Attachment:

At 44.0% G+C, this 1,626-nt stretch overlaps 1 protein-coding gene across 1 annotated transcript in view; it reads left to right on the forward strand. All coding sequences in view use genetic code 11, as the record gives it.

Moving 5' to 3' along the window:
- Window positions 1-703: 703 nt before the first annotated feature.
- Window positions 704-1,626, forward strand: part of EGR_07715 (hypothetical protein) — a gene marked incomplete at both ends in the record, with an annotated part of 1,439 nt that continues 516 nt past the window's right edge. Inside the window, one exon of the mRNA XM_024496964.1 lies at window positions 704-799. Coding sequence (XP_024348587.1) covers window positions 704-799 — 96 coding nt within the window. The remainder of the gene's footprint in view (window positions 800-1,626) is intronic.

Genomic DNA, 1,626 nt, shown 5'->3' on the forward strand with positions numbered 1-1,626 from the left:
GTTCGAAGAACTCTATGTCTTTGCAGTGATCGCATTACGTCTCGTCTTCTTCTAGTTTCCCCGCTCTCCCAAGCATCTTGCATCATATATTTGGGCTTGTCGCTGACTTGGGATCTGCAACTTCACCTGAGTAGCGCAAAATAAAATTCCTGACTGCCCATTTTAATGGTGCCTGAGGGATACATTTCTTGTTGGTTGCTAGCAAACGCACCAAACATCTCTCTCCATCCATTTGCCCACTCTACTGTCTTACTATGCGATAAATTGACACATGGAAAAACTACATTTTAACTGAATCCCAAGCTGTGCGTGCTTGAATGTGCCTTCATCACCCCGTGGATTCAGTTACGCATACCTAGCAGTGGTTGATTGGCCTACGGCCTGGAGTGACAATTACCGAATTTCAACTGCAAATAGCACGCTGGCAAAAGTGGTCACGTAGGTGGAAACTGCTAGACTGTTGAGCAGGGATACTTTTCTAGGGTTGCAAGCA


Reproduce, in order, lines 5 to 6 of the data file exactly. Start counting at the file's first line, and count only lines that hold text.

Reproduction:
Genomic DNA, 1,626 nt, shown 5'->3' on the forward strand with positions numbered 1-1,626 from the left:
GTTCGAAGAACTCTATGTCTTTGCAGTGATCGCATTACGTCTCGTCTTCTTCTAGTTTCCCCGCTCTCCCAAGCATCTTGCATCATATATTTGGGCTTGTCGCTGACTTGGGATCTGCAACTTCACCTGAGTAGCGCAAAATAAAATTCCTGACTGCCCATTTTAATGGTGCCTGAGGGATACATTTCTTGTTGGTTGCTAGCAAACGCACCAAACATCTCTCTCCATCCATTTGCCCACTCTACTGTCTTACTATGCGATAAATTGACACATGGAAAAACTACATTTTAACTGAATCCCAAGCTGTGCGTGCTTGAATGTGCCTTCATCACCCCGTGGATTCAGTTACGCATACCTAGCAGTGGTTGATTGGCCTACGGCCTGGAGTGACAATTACCGAATTTCAACTGCAAATAGCACGCTGGCAAAAGTGGTCACGTAGGTGGAAACTGCTAGACTGTTGAGCAGGGATACTTTTCTAGGGTTGCAAGCA